The Motion for Judgment – A Powerful and Under Utilized Tool in Family Law Proceedings:

Most family law hearings or trials are drawn out, with each party presenting evidence in support of his or her position or in opposition to the other party’s evidence on various issues before the trier of fact (judicial officer). Then comes closing arguments and if you are lucky, the trier of fact (or judicial officer) will make findings at the conclusion of the hearing or trial. If you are not so lucky, the process may take even longer if the Court takes the matter under submission and rules via minute order (more wait time). However, there is a process that may work for most family law hearings and/or trials. This procedure may work best where the Court takes matters on an “issue by issue” basis, meaning the Court hears evidence on one issue and then proceeds to the next issue, although the procedure we are about to reference isn’t limited to “issue by issue” proceedings (its just easier in those scenarios). The procedure to quickly and effectively get a ruling on issues where the other side has “rested” or submitted or presented all of his or her evidence on a particular issue, but has failed to meet his or her burden of proof, is known as a motion for judgment pursuant to the California Code of Civil Procedure (“C.C.P.”) Section 631.8. That section provides as follows:

(a)After a party has completed his presentation of evidence in a trial by the court, the other party, without waiving his right to offer evidence in support of his defense or in rebuttal in the event the motion is not granted, may move for a judgment.  The court as trier of the facts shall weigh the evidence and may render a judgment in favor of the moving party, in which case the court shall make a statement of decision as provided in Sections 632 and 634, or may decline to render any judgment until the close of all the evidence.  The court may consider all evidence received, provided, however, that the party against whom the motion for judgment has been made shall have had an opportunity to present additional evidence to rebut evidence received during the presentation of evidence deemed by the presenting party to have been adverse to him, and to rehabilitate the testimony of a witness whose credibility has been attacked by the moving party.  Such motion may also be made and granted as to any cross-complaint.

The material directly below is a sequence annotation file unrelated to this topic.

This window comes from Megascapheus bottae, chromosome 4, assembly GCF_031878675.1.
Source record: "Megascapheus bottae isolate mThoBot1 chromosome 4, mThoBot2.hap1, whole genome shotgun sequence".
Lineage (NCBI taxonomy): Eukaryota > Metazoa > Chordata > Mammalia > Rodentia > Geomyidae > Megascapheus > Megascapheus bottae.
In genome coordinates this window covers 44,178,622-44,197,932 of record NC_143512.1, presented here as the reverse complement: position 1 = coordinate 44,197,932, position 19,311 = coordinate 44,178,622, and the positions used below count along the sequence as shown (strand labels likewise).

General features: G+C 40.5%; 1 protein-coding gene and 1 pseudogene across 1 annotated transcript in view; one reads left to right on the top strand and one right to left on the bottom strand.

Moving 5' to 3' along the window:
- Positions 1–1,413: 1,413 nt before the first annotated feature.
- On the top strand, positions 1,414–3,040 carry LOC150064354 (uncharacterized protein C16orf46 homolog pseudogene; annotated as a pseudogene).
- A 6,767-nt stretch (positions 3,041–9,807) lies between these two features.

(b)If it appears that the evidence presented supports the granting of the motion as to some but not all the issues involved in the action, the court shall grant the motion as to those issues and the action shall proceed as to the issues remaining.  Despite the granting of such a motion, no final judgment shall be entered prior to the termination of the action, but the final judgment in such action shall, in addition to any matters determined in the trial, award judgment as determined by the motion herein provided for.

(c)If the motion is granted, unless the court in its order for judgment otherwise specifies, such judgment operates as an adjudication upon the merits.

This procedure may save countless hours at a hearing or trial, not to mention potentially saving your client from having to take the stand again on those same issues (assuming the other side has already questioned him or her). It effectively cuts down the process by having a judgment granted as to those issue(s) wherein the other party has failed to meet his or her burden of proof at the conclusion of his or her case-in-chief on that particular issue. By way of example, in one case, Wife was claiming a reimbursement for what she alleged to be her separate property down payment towards the acquisition of a community property residence (known as a Family Code Section 2640 right of reimbursement). Wife presented her evidence on that claim and then she was questioned during cross-examination (and impeached multiple times). At the conclusion of Wife’s presentation of evidence on that issue, Husband moved for a motion for Judgment under C.C.P. Section 631.8 and it was granted, with the Court making specific findings. What that process accomplished was that Husband was not required to put forth his evidence on that issue. It only required great cross-examination and strategy to weaken Wife’s evidence during her case-in-chief. In fact, Wife made a total of 5 additional claims (where she claimed that she was entitled to one form of relief or another) and after cross-examination, she rested on each issue and Husband made 5 additional motions for judgment (after each issue was presented) and they were all granted. Talk about an effective way to shave down trial time and to not further expose your client to the added stress of additional testimony, not to mention that the risk for a mistrial is greatly reduced (if not completely gone) on issues wherein the Court already issued its ruling for Judgment pursuant to C.C.P. 631.8. What cannot be emphasized enough is that this procedure requires strong cross-examination (and potential impeachment evidence that undermines the other side’s evidence), but if utilized properly, it is a powerful and effective tool that all family law litigators should utilize when and if appropriate in their hearings or trials.